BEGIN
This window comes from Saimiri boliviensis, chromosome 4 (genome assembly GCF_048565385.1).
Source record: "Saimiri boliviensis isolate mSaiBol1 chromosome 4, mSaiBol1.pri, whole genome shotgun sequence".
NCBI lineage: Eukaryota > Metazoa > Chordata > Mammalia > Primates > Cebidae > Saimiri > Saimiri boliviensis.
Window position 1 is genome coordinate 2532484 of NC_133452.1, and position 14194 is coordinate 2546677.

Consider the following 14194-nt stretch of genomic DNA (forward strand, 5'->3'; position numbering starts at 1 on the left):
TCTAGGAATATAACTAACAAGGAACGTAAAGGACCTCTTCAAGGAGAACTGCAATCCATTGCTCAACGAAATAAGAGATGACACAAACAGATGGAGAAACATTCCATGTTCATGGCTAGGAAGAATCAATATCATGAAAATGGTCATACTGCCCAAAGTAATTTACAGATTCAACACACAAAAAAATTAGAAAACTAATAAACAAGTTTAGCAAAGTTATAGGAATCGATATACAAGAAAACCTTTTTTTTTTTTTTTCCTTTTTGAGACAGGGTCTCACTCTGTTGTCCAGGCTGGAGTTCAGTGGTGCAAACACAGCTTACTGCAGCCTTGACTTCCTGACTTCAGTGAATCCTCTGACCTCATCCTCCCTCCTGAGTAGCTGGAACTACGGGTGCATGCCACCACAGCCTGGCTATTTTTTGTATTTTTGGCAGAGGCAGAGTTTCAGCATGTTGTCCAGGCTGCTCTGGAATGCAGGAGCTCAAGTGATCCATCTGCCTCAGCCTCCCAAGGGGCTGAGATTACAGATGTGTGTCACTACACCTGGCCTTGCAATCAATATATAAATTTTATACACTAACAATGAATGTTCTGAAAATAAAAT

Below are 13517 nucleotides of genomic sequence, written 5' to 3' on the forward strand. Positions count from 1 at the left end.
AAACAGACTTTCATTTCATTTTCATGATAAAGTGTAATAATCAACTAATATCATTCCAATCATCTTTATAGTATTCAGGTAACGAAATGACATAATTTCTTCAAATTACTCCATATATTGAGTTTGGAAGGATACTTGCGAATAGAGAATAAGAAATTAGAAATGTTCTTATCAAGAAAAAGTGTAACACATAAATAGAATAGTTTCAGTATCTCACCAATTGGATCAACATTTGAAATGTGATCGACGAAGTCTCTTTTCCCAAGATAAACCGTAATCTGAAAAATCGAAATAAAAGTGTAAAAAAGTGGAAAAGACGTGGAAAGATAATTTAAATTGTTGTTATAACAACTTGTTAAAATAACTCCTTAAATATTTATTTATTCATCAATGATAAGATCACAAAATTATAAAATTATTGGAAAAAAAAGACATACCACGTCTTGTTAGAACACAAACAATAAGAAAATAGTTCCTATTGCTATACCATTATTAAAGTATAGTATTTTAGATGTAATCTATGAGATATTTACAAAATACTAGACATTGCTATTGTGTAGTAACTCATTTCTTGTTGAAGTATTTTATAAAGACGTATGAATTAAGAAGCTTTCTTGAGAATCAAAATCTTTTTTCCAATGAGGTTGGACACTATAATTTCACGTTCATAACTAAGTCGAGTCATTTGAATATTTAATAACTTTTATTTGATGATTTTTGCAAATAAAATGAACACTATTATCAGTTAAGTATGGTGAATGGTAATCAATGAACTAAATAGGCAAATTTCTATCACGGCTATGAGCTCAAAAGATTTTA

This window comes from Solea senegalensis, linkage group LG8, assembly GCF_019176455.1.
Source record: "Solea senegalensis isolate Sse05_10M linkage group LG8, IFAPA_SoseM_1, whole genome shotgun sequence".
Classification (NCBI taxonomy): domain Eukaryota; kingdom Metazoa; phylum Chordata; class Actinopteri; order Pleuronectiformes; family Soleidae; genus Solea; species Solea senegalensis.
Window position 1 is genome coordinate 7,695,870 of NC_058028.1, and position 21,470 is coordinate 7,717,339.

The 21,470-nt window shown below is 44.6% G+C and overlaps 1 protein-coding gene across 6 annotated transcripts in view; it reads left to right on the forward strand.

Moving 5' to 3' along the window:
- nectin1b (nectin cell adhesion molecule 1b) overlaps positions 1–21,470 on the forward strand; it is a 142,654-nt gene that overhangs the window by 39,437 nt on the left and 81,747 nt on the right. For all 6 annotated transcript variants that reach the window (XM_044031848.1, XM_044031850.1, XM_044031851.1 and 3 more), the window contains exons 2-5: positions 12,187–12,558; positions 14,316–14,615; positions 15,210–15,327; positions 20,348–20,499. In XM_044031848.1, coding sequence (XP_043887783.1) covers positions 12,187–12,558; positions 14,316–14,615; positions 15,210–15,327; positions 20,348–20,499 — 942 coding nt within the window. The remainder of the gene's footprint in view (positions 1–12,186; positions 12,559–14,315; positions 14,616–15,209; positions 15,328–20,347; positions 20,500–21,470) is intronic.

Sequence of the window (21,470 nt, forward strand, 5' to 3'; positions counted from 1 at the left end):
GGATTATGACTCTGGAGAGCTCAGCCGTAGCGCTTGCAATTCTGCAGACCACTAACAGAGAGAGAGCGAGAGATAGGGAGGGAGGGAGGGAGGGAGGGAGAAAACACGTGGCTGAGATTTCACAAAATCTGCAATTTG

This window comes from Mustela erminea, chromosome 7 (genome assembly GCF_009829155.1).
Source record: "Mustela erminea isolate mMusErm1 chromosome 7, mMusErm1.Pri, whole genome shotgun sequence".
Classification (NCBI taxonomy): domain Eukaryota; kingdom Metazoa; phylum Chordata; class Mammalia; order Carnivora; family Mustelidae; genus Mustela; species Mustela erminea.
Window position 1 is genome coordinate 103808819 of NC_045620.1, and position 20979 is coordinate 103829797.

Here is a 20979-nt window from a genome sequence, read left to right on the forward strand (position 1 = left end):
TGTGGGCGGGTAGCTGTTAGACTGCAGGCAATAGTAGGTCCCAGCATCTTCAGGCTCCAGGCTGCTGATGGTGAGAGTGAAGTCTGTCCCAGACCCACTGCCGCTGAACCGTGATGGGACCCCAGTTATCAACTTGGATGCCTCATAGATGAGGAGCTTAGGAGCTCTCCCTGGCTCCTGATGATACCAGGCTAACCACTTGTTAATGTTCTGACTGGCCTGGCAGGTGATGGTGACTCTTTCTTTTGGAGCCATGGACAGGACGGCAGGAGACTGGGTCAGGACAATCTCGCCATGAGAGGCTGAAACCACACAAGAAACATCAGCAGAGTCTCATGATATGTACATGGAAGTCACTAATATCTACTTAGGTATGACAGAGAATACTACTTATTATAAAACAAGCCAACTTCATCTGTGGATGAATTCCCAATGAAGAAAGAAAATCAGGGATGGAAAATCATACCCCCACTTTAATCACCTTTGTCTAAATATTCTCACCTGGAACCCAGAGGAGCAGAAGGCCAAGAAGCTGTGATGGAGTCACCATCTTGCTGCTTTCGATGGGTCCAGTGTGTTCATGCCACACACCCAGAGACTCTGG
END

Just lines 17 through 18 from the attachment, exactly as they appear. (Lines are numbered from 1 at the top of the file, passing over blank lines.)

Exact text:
GGATTATGACTCTGGAGAGCTCAGCCGTAGCGCTTGCAATTCTGCAGACCACTAACAGAGAGAGAGCGAGAGATAGGGAGGGAGGGAGGGAGGGAGGGAGAAAACACGTGGCTGAGATTTCACAAAATCTGCAATTTG

This window comes from Mustela erminea, chromosome 7 (genome assembly GCF_009829155.1).